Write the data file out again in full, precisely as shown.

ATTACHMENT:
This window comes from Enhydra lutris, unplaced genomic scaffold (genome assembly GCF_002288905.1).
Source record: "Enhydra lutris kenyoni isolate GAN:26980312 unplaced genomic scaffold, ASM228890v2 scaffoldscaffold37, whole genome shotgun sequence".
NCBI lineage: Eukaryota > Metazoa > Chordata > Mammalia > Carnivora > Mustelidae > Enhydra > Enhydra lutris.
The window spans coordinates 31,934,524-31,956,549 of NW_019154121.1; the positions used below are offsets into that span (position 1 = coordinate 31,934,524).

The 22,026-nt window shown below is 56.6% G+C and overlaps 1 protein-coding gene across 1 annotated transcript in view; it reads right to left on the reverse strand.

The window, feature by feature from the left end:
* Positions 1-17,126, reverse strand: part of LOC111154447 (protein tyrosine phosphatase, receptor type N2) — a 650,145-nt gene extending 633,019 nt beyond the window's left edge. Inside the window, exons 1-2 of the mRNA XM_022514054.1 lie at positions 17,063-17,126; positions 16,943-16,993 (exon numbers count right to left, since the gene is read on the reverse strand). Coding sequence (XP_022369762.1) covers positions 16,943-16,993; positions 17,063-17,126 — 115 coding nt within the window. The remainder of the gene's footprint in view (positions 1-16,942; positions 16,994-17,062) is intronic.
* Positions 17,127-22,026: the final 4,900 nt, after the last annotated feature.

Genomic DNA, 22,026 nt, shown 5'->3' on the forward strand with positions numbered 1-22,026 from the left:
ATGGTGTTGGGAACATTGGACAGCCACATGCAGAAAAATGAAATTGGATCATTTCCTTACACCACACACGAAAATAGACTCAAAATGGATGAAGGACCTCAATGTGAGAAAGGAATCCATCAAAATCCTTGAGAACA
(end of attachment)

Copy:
This window comes from Enhydra lutris, unplaced genomic scaffold (genome assembly GCF_002288905.1).
Source record: "Enhydra lutris kenyoni isolate GAN:26980312 unplaced genomic scaffold, ASM228890v2 scaffoldscaffold37, whole genome shotgun sequence".
NCBI lineage: Eukaryota > Metazoa > Chordata > Mammalia > Carnivora > Mustelidae > Enhydra > Enhydra lutris.
The window spans coordinates 31,934,524-31,956,549 of NW_019154121.1; the positions used below are offsets into that span (position 1 = coordinate 31,934,524).

The 22,026-nt window shown below is 56.6% G+C and overlaps 1 protein-coding gene across 1 annotated transcript in view; it reads right to left on the reverse strand.

The window, feature by feature from the left end:
* Positions 1-17,126, reverse strand: part of LOC111154447 (protein tyrosine phosphatase, receptor type N2) — a 650,145-nt gene extending 633,019 nt beyond the window's left edge. Inside the window, exons 1-2 of the mRNA XM_022514054.1 lie at positions 17,063-17,126; positions 16,943-16,993 (exon numbers count right to left, since the gene is read on the reverse strand). Coding sequence (XP_022369762.1) covers positions 16,943-16,993; positions 17,063-17,126 — 115 coding nt within the window. The remainder of the gene's footprint in view (positions 1-16,942; positions 16,994-17,062) is intronic.
* Positions 17,127-22,026: the final 4,900 nt, after the last annotated feature.

Genomic DNA, 22,026 nt, shown 5'->3' on the forward strand with positions numbered 1-22,026 from the left:
ATGGTGTTGGGAACATTGGACAGCCACATGCAGAAAAATGAAATTGGATCATTTCCTTACACCACACACGAAAATAGACTCAAAATGGATGAAGGACCTCAATGTGAGAAAGGAATCCATCAAAATCCTTGAGAACA